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Phase 3B: In The Darkroom

In the olden days of photography, you set up your equipment and took careful pictures.

Yet it wasn't until you developed the negatives that you knew exactly what you got.

Your first draft was you shooting pictures. That was fun, right?

Now you're in the darkroom getting your first glimpse at what you've got.

Still fun?

Tough Questions

Does the plot play out the way you'd hoped?

Are your characters as dynamic as they can be?

Does the rising action rise?

Do the surprises surprise?

Do the twists twist?


Part of rewriting is discovering the gems you unearthed during the writing stage, some of which you may not have been aware of at the time.

Don't ignore them. Don't throw those gems away. With a little bit of polish, they could end up proving quite delightful.

Things to keep in mind while checking your first draft include proportion, structure, stakes, character consistency, credible dialogue, etc.

There are books galore on these vital editing aspects.

Character + Setting = Plot

At this stage, focus on three things: character and setting and plot.

  1. Do your characters drive your plot?

  2. Do your situations squeeze your characters sufficiently?

  3. Do your plot points connect?

If your plot drags your characters along - instead of the characters' choices and actions forging the plot - then you may want to hit the pause button to see what can be done about that.

No amount of clever dialogue or amusing imagery can glue together a broken plot.

Are you bringing to bear upon your characters all the forces necessary to drive change?

Are you utilizing all Three Levels of Conflict to ratchet up the tension and force the reader to see this through, barn aflame?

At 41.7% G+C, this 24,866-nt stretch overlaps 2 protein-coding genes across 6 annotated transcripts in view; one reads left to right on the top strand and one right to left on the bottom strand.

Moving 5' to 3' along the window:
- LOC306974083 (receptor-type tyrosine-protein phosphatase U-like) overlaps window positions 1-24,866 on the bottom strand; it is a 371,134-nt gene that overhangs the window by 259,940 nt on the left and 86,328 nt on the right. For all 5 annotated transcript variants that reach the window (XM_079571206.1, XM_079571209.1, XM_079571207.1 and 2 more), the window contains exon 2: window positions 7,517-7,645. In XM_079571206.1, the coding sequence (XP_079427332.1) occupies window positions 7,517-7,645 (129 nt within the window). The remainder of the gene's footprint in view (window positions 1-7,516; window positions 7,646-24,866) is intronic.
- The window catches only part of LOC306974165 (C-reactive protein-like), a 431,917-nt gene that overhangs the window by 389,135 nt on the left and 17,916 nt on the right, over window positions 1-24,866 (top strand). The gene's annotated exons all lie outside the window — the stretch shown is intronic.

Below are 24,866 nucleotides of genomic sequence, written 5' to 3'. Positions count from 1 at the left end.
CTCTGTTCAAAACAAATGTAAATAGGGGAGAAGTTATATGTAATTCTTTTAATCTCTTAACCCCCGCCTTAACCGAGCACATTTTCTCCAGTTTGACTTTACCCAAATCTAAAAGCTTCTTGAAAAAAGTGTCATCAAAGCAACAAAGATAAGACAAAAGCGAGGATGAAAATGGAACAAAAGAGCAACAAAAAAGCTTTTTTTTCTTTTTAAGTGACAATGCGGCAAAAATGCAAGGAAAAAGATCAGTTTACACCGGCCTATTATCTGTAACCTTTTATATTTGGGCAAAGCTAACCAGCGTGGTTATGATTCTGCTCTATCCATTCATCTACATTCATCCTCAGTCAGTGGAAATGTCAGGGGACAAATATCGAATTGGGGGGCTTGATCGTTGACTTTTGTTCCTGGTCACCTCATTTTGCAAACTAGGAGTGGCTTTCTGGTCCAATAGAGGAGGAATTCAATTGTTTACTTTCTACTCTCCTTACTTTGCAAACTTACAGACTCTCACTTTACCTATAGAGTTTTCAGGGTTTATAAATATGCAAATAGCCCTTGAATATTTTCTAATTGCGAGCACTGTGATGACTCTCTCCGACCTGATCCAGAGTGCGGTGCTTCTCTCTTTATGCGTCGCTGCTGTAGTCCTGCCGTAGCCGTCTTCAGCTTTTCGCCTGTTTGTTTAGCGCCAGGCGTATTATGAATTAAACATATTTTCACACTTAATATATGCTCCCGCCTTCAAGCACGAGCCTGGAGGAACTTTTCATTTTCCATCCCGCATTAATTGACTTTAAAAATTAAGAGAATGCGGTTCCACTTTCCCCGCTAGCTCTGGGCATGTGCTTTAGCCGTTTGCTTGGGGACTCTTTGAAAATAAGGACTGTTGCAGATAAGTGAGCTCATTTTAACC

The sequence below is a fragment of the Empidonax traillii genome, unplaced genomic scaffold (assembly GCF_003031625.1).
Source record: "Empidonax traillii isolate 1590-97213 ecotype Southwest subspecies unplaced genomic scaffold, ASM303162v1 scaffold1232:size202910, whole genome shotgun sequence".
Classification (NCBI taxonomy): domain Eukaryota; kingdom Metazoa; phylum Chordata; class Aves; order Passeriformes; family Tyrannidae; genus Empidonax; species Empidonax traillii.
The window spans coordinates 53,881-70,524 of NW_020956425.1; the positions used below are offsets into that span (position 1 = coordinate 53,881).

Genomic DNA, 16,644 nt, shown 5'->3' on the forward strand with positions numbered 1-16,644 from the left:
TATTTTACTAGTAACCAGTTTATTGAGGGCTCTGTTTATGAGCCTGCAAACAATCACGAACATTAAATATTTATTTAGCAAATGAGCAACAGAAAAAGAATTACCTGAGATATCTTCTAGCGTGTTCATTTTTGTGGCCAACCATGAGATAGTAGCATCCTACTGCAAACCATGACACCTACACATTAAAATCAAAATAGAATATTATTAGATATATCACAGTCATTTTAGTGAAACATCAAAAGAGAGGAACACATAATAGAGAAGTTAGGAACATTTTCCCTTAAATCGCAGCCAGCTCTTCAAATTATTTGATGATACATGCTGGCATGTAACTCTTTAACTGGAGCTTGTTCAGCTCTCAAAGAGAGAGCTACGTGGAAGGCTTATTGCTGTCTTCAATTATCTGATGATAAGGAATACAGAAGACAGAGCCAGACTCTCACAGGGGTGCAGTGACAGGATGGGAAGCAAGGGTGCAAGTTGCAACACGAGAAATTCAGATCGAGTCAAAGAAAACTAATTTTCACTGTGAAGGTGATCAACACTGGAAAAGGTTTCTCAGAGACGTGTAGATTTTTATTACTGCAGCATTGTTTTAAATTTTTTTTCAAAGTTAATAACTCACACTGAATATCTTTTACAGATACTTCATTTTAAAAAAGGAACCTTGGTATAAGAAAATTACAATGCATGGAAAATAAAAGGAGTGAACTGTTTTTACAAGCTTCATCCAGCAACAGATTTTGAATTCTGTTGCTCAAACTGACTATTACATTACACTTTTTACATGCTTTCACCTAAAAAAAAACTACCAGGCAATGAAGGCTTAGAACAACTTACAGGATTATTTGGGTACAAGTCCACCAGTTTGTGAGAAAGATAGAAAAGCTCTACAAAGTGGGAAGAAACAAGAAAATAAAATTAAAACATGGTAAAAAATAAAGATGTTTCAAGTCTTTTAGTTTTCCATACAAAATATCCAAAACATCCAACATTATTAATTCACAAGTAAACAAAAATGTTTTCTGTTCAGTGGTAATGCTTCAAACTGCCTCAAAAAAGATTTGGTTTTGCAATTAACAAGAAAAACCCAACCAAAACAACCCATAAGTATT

You've reworked your story into the proper proportions, clipped the chapters to make them more aerodynamic, and got your action to rise.

Now stop.

Feed Me

Solicit feedback from 2 or 3 trusted readers before you go any further.

No point pouring all your juices into the container only to find out later there are a dozen holes in it.

Other Writers

You are a writer. Talk with other writers. Read other writers.

Join a writers group. Bring your whole "self" to these things, because you get out of it what you put into it.

And spoiler alert: trustworthy readers give you solid feedback, plus you may also receive from them credible, final reviews that can dress up your finished book jacket!

Collect your feedback. Review it. Dismiss what you need to, but pay attention to recurring comments. Aspects of your story that are questioned by more than 1 of your reviewers.

Work It Out

Writing is rewriting.

You put a lot into that first draft. Time to pull pieces out of it to see what it needs to stand up.

Kill Your Darlings

If you can take out an action sequence, a clever exchange of masked insults, a whole character even, and the story does not collapse, then you should probably do that.

Be methodical. Be deliberate. Be diligent.

Lester Bangs said it best in Almost Famous: "Be honest and unmerciful."

You will not be there when your readers read your final version. It has to stand for itself. Work on it until you have a self-standing story.


Only when your characters are driving the plot toward its surprising yet logical conclusion - and you know you are finished with the crafting - that you are ready to graduate to the polish draft.

Eagle Eyes

Get a friendly, detail-driven editor to read over your manuscript to find all those nasty little spelling and grammar mistakes.

Good editors will find recurring phrases you didn't intend. Right-spelled words that are just wrong (though vs. thought). Missing punctuation.

Invaluable, these people are.


Sick of your story yet?

You might be, but only because you've been working on it so hard for so long, and there is yet to be any sort of pay-off.

Finishing it is the pay-off!

No true work of art is ever finished, be it a painting, a photograph or a novel.

It is only ever Abandoned.

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